The most important class, however, for me and for hundreds of other Hungarian musicians, was the chamber-music class. From about the age of fourteen, and until graduation from the Academy, all instrumentalists except the heavy-brass players and percussionists had to participate in this course. Presiding over it for many years was the composer Leó Weiner, who thus exercised an enormous influence on three generations of Hungarian musicians.

Sir Georg Solti
The Budapest Strings Chamber Orchestra

16 March 2019, 19.30-22.00

Grand Hall

The Budapest Strings Chamber Orchestra Presented by Liszt Academy

M. Haydn: String Quintet in C major
Mozart: Piano Concerto No. 14 in E-flat major, K. 449
Mozart: Symphony No. 23 in D major, K. 181
Mozart: Piano Concerto No. 15 in B-flat major, K. 450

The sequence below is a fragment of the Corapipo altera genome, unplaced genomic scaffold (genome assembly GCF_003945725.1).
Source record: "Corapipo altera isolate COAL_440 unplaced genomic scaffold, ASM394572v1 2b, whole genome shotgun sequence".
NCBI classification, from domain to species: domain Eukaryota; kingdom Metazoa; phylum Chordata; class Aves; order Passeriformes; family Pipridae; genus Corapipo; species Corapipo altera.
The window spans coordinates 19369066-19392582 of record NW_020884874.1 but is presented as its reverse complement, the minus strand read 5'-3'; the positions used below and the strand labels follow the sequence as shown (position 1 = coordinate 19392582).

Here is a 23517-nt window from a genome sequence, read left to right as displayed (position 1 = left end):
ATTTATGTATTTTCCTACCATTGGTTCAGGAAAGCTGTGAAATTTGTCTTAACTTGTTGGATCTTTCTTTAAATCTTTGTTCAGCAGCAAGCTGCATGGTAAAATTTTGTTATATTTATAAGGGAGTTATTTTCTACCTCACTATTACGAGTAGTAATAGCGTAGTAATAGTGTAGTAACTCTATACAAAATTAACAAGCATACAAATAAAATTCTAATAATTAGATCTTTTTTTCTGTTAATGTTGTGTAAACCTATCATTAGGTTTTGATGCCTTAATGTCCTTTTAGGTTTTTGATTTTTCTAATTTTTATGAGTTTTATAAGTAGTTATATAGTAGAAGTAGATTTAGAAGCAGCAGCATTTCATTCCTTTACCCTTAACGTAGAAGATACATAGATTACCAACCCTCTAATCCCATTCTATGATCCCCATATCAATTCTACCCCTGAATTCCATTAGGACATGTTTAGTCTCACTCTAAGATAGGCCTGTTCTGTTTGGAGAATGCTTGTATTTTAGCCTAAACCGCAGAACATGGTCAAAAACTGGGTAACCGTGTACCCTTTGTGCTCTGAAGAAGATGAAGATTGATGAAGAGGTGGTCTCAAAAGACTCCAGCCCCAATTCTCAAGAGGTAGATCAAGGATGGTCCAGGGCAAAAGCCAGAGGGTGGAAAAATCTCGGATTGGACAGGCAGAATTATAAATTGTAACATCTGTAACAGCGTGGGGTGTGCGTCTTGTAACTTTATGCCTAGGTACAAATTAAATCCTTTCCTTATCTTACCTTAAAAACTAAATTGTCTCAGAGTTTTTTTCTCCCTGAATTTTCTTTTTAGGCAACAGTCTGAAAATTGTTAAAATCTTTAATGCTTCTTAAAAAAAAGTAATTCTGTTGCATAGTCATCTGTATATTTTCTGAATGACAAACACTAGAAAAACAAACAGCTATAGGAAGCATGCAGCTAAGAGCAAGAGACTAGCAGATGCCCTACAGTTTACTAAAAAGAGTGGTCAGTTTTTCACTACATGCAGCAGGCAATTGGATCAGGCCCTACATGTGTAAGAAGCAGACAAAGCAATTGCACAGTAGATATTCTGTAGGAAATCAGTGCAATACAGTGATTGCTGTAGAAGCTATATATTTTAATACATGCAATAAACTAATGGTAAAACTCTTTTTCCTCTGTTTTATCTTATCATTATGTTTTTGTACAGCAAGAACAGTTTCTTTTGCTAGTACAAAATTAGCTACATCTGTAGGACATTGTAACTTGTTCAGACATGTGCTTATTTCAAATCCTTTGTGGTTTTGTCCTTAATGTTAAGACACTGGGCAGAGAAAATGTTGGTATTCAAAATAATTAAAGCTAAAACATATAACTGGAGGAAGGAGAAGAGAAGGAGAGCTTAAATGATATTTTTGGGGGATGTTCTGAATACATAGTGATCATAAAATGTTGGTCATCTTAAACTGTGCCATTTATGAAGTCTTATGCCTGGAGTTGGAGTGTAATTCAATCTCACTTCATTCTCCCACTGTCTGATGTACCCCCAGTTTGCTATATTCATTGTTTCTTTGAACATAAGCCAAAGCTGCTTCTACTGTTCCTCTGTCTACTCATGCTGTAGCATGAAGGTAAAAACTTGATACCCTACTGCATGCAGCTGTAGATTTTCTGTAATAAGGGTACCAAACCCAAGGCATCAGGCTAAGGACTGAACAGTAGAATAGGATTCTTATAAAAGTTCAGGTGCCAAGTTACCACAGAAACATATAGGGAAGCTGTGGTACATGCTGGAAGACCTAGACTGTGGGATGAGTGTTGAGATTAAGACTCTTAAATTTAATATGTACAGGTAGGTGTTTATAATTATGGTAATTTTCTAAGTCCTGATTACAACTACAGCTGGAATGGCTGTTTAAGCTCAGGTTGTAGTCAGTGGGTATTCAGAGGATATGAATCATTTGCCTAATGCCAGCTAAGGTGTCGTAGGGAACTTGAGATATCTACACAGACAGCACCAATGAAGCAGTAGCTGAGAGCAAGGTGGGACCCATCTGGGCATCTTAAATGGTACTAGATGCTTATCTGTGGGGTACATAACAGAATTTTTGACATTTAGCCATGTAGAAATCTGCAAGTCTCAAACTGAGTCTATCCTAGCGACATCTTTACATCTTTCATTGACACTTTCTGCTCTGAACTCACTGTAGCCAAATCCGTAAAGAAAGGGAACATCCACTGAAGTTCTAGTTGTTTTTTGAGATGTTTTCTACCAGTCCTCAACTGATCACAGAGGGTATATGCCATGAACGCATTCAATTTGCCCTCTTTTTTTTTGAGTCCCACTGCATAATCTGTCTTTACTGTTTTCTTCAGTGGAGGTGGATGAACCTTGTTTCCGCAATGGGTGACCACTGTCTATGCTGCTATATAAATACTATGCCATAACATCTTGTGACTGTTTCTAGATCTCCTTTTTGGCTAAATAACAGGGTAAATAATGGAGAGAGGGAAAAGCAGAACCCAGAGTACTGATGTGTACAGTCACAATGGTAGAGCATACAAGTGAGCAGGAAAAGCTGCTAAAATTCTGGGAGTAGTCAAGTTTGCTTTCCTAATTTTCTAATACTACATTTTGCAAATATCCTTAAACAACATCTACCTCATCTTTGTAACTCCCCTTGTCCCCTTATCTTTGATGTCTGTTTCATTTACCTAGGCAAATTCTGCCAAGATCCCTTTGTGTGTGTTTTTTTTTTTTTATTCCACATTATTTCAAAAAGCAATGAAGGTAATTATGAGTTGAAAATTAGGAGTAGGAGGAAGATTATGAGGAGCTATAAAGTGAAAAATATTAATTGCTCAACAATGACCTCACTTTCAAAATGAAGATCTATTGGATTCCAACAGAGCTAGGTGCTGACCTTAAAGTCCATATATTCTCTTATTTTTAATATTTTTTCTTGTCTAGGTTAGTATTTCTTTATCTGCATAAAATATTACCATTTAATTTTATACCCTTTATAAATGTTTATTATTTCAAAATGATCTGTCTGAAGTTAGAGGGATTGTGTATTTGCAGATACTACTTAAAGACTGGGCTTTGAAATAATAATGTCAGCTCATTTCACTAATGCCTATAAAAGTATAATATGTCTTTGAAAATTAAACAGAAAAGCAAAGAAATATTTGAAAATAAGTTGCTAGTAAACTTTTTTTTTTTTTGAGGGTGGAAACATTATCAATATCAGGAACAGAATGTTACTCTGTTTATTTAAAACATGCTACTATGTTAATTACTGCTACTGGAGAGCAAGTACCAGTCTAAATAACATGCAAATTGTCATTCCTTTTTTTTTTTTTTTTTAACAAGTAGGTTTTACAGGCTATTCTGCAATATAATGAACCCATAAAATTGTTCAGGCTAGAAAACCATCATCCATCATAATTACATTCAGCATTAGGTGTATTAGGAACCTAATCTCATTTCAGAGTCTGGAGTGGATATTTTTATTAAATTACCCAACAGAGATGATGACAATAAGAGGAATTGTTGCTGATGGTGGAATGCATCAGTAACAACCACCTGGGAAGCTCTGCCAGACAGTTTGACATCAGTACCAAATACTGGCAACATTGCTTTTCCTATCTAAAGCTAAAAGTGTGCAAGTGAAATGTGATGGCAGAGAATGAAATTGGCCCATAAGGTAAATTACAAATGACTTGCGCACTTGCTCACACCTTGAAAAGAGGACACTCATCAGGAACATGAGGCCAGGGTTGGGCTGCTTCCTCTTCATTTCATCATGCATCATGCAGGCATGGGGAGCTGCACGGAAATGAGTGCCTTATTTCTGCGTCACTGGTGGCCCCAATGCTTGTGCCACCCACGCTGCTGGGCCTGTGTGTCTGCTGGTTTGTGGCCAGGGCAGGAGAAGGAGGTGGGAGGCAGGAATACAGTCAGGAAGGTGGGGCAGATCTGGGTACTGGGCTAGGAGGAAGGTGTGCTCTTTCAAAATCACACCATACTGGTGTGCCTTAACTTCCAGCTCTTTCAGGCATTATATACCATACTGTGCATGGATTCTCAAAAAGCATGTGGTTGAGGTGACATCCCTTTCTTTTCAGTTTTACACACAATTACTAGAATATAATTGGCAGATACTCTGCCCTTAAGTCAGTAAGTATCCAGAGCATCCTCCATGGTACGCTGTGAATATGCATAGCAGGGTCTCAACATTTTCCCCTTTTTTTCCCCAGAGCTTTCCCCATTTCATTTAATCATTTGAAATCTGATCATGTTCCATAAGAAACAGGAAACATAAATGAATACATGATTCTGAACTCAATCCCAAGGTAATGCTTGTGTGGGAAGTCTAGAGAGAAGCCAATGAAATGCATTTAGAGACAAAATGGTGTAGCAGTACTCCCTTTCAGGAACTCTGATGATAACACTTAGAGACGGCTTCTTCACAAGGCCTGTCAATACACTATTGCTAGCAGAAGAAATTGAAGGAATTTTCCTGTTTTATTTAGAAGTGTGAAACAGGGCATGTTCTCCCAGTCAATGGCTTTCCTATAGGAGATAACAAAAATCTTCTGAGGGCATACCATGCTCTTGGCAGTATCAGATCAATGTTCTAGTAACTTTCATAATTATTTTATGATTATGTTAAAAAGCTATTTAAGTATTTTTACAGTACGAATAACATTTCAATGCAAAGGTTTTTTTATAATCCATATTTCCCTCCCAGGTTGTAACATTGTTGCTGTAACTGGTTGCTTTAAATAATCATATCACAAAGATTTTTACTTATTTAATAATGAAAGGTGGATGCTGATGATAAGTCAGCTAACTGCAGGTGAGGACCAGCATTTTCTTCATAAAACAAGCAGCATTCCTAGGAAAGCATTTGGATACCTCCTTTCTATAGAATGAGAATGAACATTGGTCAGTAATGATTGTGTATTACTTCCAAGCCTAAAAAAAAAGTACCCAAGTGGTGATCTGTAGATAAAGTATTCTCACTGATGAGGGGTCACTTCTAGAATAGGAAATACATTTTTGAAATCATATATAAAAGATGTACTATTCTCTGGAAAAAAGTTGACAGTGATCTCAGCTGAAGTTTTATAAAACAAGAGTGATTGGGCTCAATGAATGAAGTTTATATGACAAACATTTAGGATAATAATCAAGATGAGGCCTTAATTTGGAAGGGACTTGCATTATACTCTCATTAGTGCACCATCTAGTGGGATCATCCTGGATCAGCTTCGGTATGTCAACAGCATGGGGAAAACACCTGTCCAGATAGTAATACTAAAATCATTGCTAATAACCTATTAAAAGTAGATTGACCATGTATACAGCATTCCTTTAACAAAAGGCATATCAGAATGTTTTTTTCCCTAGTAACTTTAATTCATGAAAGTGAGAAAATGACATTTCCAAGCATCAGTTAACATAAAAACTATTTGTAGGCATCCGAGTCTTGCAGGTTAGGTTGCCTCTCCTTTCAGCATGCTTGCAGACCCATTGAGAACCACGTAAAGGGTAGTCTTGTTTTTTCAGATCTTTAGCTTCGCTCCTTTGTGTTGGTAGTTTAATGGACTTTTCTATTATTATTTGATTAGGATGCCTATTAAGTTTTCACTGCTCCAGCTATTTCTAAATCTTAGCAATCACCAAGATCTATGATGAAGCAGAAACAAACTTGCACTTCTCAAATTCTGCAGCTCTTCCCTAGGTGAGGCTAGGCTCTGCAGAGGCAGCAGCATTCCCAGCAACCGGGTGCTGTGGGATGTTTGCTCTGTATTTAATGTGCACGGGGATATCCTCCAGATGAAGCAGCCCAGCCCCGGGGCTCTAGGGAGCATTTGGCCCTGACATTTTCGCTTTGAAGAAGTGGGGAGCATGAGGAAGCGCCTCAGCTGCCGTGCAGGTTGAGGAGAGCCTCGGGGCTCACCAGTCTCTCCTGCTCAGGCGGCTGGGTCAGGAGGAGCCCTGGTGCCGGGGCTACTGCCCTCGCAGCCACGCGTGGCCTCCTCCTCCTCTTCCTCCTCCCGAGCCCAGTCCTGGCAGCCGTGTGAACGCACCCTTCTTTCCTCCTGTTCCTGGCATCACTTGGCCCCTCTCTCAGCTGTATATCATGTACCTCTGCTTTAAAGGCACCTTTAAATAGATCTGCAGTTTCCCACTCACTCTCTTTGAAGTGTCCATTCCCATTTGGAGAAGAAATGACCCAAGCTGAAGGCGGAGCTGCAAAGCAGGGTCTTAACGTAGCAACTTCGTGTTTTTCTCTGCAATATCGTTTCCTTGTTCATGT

Dezső Ránki (piano)
The Budapest Strings Chamber Orchestra (concertmaster: János Pilz, artistic director: Károly Botvay)

Mozart completed the Piano Concerto in E-flat major on 9 February 1784, and barely a month later he was applauded in Vienna as soloist in the Concerto in B-flat major. Mozart himself considered the latter a complex work not easy to play, and modern pianists also rank it as among the most difficult Mozart concertos. Naturally, the audience will sense nothing whatsoever of this since both compositions are performed by a true aficionado of Mozart music in Dezső Ránki. We get to enjoy the two concertos in the company of a pair of rarely played pieces. Budapest Strings perform an early Mozart symphony with an Italian inspiration and a chamber music variation of the Michael Haydn string quintet. For many years this piece was mistakenly attributed to Joseph Haydn because of its stylistic traits.



Presented by

Budapest Strings Chamber Orchestra


HUF 2 800, 3 800, 4 800, 5 800